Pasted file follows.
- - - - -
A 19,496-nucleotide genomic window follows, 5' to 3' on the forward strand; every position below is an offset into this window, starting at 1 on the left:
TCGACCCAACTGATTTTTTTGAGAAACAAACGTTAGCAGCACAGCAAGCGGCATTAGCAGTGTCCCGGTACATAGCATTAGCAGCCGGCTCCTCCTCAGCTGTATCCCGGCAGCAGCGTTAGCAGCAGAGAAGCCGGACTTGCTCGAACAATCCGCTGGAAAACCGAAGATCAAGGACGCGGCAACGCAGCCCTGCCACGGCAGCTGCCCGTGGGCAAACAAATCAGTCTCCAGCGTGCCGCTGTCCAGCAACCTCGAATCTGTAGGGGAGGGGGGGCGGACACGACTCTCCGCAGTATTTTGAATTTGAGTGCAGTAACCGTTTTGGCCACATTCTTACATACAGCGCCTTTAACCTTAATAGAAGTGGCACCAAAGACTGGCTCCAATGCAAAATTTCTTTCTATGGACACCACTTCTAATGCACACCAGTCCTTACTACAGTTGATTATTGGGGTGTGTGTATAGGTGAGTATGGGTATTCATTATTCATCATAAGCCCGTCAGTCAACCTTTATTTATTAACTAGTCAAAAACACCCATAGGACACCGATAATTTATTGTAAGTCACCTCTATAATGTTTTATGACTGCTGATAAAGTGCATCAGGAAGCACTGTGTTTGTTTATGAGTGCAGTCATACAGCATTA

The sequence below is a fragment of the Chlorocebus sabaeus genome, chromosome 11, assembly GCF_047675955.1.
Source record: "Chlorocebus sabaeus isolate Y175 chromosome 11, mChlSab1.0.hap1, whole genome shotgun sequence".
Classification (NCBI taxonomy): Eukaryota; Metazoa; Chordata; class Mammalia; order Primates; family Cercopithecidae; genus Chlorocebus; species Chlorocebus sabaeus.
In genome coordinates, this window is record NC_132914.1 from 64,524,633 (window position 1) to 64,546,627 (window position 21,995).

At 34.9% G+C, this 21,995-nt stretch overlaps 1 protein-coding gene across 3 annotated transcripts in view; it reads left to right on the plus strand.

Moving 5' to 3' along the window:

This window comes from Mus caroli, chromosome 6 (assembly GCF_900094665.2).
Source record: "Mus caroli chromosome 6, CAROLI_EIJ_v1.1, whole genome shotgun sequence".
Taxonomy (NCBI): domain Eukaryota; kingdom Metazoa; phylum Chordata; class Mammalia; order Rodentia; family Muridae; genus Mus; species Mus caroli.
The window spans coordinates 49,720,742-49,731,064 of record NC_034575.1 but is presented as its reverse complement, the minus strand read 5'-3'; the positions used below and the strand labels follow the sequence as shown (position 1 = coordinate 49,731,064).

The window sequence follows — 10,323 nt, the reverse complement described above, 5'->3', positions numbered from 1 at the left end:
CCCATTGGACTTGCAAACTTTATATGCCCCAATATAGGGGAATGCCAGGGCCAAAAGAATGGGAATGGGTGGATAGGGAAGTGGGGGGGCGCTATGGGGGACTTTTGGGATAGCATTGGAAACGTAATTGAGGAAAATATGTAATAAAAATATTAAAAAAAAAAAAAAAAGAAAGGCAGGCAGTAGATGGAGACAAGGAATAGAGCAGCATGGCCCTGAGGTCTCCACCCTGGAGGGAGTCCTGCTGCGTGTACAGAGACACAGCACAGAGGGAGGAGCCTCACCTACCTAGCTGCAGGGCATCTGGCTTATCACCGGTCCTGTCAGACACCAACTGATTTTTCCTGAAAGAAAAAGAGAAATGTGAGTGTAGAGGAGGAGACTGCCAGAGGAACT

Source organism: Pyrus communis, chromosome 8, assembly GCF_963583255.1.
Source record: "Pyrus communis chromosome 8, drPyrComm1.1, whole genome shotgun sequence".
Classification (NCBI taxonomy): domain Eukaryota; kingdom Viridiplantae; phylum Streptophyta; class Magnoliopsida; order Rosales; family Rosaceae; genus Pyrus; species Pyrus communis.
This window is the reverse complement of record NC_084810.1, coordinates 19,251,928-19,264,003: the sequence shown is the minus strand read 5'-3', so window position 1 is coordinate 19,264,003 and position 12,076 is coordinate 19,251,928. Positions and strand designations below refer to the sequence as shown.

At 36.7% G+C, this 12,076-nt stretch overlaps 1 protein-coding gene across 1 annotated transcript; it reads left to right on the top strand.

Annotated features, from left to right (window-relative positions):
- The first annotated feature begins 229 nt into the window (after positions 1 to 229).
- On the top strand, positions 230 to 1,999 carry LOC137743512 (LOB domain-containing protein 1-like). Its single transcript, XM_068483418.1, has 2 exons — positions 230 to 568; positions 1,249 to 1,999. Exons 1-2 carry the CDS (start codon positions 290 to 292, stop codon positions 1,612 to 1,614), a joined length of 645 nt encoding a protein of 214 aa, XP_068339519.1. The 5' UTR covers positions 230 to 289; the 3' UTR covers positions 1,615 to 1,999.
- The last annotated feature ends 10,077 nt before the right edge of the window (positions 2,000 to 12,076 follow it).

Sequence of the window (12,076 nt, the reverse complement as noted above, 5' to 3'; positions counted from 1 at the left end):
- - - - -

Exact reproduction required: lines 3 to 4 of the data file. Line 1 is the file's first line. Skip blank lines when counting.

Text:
The sequence below is a fragment of the Chlorocebus sabaeus genome, chromosome 11, assembly GCF_047675955.1.
Source record: "Chlorocebus sabaeus isolate Y175 chromosome 11, mChlSab1.0.hap1, whole genome shotgun sequence".